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Highly Accessed Research highlight

The volatile microbiome

George M Weinstock

Author Affiliations

The Genome Institute, 4444 Forest Park Avenue, Campus Box 8501, Washington University, St Louis, MO 63108, USA

Genome Biology 2011, 12:114  doi:10.1186/gb-2011-12-5-114


The electronic version of this article is the complete one and can be found online at: http://genomebiology.com/2011/12/5/114


Published:30 May 2011

© 2011 BioMed Central Ltd.

Abstract

The first detailed temporal study of the human microbiome shows that individual body habitats exhibit surprising variation over time yet maintain distinguishable community structures.

Keywords:
Human microbiome; microbial communities; metagenomics; microbial ecology

Research highlight

While the human genome is constant in an individual (except for somatic mutation), our second genome, encoded by the human microbiome, varies both within and between individuals. The microbiome is the totality of microbes that live in and on the human body, and the combined genomes of these organisms, the metagenome, produces a wealth of gene activity whose impact is largely unknown but expected to be significant. Each tissue in the body carries the same human genome in its cells, but each tissue presents a different habitat to microbes, and the microbial communities of these habitats have different compositions, and thus different metagenomes. The goal of many projects, such as the National Institutes of Health Human Microbiome Project [1], is to describe these communities, and determine the phenotype-genotype relations essential for understanding the role of the microbiome in health and disease.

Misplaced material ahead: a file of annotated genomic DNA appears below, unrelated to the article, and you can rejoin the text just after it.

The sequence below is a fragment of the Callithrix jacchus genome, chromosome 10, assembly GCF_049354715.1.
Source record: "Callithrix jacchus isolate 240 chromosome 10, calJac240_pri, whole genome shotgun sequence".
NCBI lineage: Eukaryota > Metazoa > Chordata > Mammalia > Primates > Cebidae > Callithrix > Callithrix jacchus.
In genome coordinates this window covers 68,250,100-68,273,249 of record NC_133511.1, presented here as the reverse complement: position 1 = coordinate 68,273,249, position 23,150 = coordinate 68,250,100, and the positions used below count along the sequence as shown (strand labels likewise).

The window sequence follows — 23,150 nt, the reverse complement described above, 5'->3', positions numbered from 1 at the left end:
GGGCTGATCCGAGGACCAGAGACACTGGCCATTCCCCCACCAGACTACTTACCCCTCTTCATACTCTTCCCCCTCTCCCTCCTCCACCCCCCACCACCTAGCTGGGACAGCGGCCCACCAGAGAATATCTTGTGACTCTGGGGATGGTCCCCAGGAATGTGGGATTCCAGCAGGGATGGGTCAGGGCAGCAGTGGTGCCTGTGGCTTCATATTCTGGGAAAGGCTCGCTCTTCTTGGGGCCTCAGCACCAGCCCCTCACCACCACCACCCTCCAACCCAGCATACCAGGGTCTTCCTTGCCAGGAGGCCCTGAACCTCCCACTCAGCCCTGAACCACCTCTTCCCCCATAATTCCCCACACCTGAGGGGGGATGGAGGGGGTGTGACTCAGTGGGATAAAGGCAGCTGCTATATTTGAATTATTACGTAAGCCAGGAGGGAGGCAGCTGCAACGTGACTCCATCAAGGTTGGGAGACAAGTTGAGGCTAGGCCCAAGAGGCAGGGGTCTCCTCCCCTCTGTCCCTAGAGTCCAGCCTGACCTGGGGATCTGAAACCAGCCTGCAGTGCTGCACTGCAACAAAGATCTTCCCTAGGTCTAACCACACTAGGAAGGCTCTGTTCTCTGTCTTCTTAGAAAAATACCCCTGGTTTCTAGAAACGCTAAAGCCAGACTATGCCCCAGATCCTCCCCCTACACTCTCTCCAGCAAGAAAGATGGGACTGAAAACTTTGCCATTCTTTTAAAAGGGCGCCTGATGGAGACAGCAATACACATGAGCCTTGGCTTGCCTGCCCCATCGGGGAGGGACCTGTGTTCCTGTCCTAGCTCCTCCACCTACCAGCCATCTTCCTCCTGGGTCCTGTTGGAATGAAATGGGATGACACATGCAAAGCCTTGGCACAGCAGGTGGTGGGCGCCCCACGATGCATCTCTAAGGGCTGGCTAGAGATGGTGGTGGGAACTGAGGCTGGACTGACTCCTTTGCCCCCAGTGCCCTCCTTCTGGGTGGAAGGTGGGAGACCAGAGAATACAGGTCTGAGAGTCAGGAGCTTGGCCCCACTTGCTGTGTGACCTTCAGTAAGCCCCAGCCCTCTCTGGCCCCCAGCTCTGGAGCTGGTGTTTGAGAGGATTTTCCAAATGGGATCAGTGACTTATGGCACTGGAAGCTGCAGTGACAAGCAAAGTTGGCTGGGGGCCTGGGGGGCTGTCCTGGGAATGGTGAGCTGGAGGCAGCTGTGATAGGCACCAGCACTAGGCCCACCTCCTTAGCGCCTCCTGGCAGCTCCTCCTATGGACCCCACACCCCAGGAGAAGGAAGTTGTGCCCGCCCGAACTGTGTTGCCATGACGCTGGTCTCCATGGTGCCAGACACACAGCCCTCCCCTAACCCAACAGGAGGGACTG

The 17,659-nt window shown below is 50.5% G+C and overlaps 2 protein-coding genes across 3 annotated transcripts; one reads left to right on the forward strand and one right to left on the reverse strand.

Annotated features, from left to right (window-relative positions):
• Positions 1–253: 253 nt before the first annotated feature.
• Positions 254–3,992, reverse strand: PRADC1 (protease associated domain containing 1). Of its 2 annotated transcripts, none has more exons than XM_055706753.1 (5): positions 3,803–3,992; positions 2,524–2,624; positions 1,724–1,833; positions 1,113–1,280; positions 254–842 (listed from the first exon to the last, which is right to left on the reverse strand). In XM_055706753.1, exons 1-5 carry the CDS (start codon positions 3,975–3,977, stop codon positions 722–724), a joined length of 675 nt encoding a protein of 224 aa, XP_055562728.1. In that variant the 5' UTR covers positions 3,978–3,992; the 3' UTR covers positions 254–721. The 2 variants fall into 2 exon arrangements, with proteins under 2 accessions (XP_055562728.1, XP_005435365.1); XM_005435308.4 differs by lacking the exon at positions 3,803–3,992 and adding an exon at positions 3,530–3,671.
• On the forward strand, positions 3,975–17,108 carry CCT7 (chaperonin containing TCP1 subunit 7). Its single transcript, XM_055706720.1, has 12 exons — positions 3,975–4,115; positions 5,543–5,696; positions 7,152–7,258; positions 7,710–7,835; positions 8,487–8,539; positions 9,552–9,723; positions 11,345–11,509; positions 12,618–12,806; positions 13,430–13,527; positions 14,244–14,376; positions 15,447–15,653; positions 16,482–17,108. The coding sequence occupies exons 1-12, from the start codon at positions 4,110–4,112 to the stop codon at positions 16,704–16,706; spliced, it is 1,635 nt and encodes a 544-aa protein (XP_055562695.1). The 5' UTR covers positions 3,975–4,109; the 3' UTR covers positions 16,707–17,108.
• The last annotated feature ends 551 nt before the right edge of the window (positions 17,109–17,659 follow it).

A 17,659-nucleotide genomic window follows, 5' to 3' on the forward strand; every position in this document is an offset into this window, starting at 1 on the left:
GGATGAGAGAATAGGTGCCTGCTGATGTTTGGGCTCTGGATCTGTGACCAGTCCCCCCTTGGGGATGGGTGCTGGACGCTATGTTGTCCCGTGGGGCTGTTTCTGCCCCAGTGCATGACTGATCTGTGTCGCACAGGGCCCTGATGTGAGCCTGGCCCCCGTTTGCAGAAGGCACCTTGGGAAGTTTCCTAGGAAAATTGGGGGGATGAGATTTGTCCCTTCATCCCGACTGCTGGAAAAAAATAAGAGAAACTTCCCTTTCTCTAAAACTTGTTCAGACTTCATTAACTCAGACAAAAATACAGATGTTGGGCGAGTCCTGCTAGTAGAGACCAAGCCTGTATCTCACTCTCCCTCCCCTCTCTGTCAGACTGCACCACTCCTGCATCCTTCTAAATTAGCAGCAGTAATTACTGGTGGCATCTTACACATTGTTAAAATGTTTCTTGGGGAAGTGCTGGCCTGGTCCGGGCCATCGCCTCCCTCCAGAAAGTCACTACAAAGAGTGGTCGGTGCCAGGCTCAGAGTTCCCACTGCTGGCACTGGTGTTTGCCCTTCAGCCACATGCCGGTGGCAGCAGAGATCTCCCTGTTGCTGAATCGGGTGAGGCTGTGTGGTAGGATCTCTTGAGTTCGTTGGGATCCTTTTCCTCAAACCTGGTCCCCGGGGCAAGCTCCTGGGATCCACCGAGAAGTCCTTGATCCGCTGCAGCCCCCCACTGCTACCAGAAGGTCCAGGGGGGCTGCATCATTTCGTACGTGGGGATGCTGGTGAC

The many past and present metagenomic studies of the microbiome generally do not address temporal variation, but rely on from one to a few time points for each subject or habitat sampled (for example, two to three samplings per subject for the Human Microbiome Project [1]). The most elaborate longitudinal studies to date have collected tens of samples in studies of newborns [2,3] and older people [4], or environmental shifts caused by diet [5] or antibiotic usage [6,7]. These early studies move the field in the needed direction, but await technological improvements before they can become routine elaborate experimental designs. In this issue, Caporaso et al. [8] make significant strides toward this realization.

Technical milestones

Caporaso and colleagues sampled three body habitats (stool, mouth and palms) from two subjects daily for 6 or 15 months, collecting hundreds of densely spaced specimens. To analyze these specimens, they used Illumina sequencing (Illumina, Inc., San Diego, CA, USA) to reduce cost and increase throughput and depth of sampling [9], and the Amazon Elastic Compute Cloud (Amazon EC2 [10]) for low cost, high bandwidth computational resources. Both of these methodologies offer the prospect of moving future metagenomic studies from the limited sampling realm to the dense sampling that may be required to decipher the patterns of the microbiome. This experimental design moves the bottleneck upstream to the sampling phase. Taking full advantage of this increased data production and computation requires more samples, and this introduces its own cost and logistics challenges.